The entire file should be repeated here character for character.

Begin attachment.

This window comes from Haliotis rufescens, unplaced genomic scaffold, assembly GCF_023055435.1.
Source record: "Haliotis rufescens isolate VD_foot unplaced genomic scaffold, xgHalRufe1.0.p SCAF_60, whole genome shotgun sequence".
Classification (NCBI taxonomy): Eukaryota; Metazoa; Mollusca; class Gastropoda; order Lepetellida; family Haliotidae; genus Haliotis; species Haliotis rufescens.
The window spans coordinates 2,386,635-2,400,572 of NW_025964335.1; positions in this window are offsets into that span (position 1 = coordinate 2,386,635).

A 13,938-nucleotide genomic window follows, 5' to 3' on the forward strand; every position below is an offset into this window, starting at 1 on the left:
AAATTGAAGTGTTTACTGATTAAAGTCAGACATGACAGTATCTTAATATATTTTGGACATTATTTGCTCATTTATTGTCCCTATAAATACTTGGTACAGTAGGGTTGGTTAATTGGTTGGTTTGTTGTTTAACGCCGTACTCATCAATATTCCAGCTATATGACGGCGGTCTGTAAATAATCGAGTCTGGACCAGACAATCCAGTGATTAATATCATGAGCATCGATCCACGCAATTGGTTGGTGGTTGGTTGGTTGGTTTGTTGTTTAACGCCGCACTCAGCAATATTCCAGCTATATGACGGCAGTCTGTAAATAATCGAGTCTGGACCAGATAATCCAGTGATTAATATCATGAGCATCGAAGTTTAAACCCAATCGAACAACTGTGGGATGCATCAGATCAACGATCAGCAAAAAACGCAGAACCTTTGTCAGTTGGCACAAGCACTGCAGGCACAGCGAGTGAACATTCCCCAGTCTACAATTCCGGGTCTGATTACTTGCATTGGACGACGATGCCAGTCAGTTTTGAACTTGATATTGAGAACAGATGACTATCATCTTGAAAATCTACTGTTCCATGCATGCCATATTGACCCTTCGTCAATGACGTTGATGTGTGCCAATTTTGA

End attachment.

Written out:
This window comes from Haliotis rufescens, unplaced genomic scaffold, assembly GCF_023055435.1.
Source record: "Haliotis rufescens isolate VD_foot unplaced genomic scaffold, xgHalRufe1.0.p SCAF_60, whole genome shotgun sequence".
Classification (NCBI taxonomy): Eukaryota; Metazoa; Mollusca; class Gastropoda; order Lepetellida; family Haliotidae; genus Haliotis; species Haliotis rufescens.
The window spans coordinates 2,386,635-2,400,572 of NW_025964335.1; positions in this window are offsets into that span (position 1 = coordinate 2,386,635).

A 13,938-nucleotide genomic window follows, 5' to 3' on the forward strand; every position below is an offset into this window, starting at 1 on the left:
AAATTGAAGTGTTTACTGATTAAAGTCAGACATGACAGTATCTTAATATATTTTGGACATTATTTGCTCATTTATTGTCCCTATAAATACTTGGTACAGTAGGGTTGGTTAATTGGTTGGTTTGTTGTTTAACGCCGTACTCATCAATATTCCAGCTATATGACGGCGGTCTGTAAATAATCGAGTCTGGACCAGACAATCCAGTGATTAATATCATGAGCATCGATCCACGCAATTGGTTGGTGGTTGGTTGGTTGGTTTGTTGTTTAACGCCGCACTCAGCAATATTCCAGCTATATGACGGCAGTCTGTAAATAATCGAGTCTGGACCAGATAATCCAGTGATTAATATCATGAGCATCGAAGTTTAAACCCAATCGAACAACTGTGGGATGCATCAGATCAACGATCAGCAAAAAACGCAGAACCTTTGTCAGTTGGCACAAGCACTGCAGGCACAGCGAGTGAACATTCCCCAGTCTACAATTCCGGGTCTGATTACTTGCATTGGACGACGATGCCAGTCAGTTTTGAACTTGATATTGAGAACAGATGACTATCATCTTGAAAATCTACTGTTCCATGCATGCCATATTGACCCTTCGTCAATGACGTTGATGTGTGCCAATTTTGA